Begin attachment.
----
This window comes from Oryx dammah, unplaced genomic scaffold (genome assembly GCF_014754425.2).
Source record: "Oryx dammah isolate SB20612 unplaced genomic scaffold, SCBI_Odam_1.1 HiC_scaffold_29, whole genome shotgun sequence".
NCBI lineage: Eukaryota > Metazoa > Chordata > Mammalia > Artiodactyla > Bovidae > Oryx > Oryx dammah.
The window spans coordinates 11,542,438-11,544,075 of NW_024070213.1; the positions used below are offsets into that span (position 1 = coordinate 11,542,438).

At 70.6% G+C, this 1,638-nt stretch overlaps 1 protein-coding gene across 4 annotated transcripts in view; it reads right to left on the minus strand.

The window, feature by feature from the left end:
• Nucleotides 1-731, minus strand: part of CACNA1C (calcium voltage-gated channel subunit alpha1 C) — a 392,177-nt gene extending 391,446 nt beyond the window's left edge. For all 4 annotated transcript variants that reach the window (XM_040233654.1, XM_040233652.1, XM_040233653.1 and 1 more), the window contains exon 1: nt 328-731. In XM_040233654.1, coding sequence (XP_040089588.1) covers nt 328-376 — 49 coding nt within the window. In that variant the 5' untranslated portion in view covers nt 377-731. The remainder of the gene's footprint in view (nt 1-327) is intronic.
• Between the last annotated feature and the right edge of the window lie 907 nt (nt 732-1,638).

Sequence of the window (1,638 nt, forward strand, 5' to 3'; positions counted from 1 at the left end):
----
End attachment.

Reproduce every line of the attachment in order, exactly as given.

This window comes from Oryx dammah, unplaced genomic scaffold (genome assembly GCF_014754425.2).
Source record: "Oryx dammah isolate SB20612 unplaced genomic scaffold, SCBI_Odam_1.1 HiC_scaffold_29, whole genome shotgun sequence".
NCBI lineage: Eukaryota > Metazoa > Chordata > Mammalia > Artiodactyla > Bovidae > Oryx > Oryx dammah.
The window spans coordinates 11,542,438-11,544,075 of NW_024070213.1; the positions used below are offsets into that span (position 1 = coordinate 11,542,438).

At 70.6% G+C, this 1,638-nt stretch overlaps 1 protein-coding gene across 4 annotated transcripts in view; it reads right to left on the minus strand.

The window, feature by feature from the left end:
• Nucleotides 1-731, minus strand: part of CACNA1C (calcium voltage-gated channel subunit alpha1 C) — a 392,177-nt gene extending 391,446 nt beyond the window's left edge. For all 4 annotated transcript variants that reach the window (XM_040233654.1, XM_040233652.1, XM_040233653.1 and 1 more), the window contains exon 1: nt 328-731. In XM_040233654.1, coding sequence (XP_040089588.1) covers nt 328-376 — 49 coding nt within the window. In that variant the 5' untranslated portion in view covers nt 377-731. The remainder of the gene's footprint in view (nt 1-327) is intronic.
• Between the last annotated feature and the right edge of the window lie 907 nt (nt 732-1,638).

Sequence of the window (1,638 nt, forward strand, 5' to 3'; positions counted from 1 at the left end):